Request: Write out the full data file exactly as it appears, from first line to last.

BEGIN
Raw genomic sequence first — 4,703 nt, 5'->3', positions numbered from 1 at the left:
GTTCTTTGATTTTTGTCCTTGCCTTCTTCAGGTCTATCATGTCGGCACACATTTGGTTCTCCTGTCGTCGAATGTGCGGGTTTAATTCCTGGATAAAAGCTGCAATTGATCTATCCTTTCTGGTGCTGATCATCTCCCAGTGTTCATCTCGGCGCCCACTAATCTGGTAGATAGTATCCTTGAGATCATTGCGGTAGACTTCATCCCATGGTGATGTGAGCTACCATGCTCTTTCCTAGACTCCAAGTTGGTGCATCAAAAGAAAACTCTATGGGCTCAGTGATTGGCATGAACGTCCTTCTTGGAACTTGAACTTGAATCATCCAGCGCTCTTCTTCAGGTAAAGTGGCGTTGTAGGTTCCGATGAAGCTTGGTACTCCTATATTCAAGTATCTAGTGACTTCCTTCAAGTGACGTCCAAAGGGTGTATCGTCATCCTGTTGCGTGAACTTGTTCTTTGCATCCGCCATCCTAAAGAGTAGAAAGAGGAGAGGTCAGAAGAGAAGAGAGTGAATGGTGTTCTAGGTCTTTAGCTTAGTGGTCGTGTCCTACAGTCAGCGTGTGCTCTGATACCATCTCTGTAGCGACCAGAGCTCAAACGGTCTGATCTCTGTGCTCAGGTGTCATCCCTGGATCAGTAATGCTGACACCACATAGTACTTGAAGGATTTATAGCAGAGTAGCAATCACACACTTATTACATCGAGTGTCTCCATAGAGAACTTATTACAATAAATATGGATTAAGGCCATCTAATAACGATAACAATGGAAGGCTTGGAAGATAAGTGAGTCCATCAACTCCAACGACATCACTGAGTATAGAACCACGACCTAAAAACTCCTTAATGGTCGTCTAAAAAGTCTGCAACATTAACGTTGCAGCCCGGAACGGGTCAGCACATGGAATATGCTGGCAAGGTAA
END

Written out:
Raw genomic sequence first — 4,703 nt, 5'->3', positions numbered from 1 at the left:
GTTCTTTGATTTTTGTCCTTGCCTTCTTCAGGTCTATCATGTCGGCACACATTTGGTTCTCCTGTCGTCGAATGTGCGGGTTTAATTCCTGGATAAAAGCTGCAATTGATCTATCCTTTCTGGTGCTGATCATCTCCCAGTGTTCATCTCGGCGCCCACTAATCTGGTAGATAGTATCCTTGAGATCATTGCGGTAGACTTCATCCCATGGTGATGTGAGCTACCATGCTCTTTCCTAGACTCCAAGTTGGTGCATCAAAAGAAAACTCTATGGGCTCAGTGATTGGCATGAACGTCCTTCTTGGAACTTGAACTTGAATCATCCAGCGCTCTTCTTCAGGTAAAGTGGCGTTGTAGGTTCCGATGAAGCTTGGTACTCCTATATTCAAGTATCTAGTGACTTCCTTCAAGTGACGTCCAAAGGGTGTATCGTCATCCTGTTGCGTGAACTTGTTCTTTGCATCCGCCATCCTAAAGAGTAGAAAGAGGAGAGGTCAGAAGAGAAGAGAGTGAATGGTGTTCTAGGTCTTTAGCTTAGTGGTCGTGTCCTACAGTCAGCGTGTGCTCTGATACCATCTCTGTAGCGACCAGAGCTCAAACGGTCTGATCTCTGTGCTCAGGTGTCATCCCTGGATCAGTAATGCTGACACCACATAGTACTTGAAGGATTTATAGCAGAGTAGCAATCACACACTTATTACATCGAGTGTCTCCATAGAGAACTTATTACAATAAATATGGATTAAGGCCATCTAATAACGATAACAATGGAAGGCTTGGAAGATAAGTGAGTCCATCAACTCCAACGACATCACTGAGTATAGAACCACGACCTAAAAACTCCTTAATGGTCGTCTAAAAAGTCTGCAACATTAACGTTGCAGCCCGGAACGGGTCAGCACATGGAATATGCTGGCAAGGTAA